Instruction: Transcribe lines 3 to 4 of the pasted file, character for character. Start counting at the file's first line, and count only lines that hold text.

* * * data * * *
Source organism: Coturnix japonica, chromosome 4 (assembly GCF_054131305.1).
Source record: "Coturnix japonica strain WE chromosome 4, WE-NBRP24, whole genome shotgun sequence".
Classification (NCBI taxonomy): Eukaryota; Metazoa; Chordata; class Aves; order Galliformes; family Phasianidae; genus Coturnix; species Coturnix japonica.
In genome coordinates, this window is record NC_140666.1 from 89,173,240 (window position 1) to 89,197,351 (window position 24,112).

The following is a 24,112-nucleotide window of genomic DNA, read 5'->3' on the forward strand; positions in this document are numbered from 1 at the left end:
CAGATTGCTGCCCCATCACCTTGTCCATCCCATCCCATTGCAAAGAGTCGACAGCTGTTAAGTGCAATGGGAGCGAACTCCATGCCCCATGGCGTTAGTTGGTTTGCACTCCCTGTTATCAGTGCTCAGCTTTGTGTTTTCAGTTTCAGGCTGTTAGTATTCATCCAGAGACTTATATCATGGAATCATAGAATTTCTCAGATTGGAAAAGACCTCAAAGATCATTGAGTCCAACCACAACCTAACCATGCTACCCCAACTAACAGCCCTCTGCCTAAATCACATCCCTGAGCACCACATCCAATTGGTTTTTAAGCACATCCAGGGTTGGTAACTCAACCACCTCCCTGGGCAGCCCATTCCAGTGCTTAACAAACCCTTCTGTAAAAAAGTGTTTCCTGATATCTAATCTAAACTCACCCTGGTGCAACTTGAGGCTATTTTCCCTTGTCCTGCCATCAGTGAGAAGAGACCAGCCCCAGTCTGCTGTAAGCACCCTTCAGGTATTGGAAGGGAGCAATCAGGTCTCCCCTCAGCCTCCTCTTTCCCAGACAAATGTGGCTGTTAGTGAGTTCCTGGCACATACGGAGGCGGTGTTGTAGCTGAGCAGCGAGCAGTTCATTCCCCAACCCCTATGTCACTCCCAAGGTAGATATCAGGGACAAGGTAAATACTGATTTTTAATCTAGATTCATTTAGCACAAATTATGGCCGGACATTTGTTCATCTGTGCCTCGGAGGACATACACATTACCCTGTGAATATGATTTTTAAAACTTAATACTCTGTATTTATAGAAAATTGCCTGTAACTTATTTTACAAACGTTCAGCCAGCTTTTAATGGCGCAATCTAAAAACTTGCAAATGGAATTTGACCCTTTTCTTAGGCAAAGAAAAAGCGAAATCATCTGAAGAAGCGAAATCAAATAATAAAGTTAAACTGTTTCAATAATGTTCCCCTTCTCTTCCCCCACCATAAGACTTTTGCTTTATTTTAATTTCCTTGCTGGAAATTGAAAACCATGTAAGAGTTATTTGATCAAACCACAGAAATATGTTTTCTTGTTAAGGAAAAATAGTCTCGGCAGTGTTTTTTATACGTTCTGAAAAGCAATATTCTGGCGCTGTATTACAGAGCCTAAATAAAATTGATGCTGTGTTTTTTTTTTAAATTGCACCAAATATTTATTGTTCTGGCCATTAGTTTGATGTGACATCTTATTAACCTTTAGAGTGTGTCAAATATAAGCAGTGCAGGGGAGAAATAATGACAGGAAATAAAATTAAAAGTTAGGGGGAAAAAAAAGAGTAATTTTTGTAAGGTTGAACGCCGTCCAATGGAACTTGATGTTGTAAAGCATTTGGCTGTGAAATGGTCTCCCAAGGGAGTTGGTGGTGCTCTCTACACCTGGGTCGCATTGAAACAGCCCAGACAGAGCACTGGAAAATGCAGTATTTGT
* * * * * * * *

Classification (NCBI taxonomy): Eukaryota; Metazoa; Chordata; class Aves; order Galliformes; family Phasianidae; genus Coturnix; species Coturnix japonica.
In genome coordinates, this window is record NC_140666.1 from 89,173,240 (window position 1) to 89,197,351 (window position 24,112).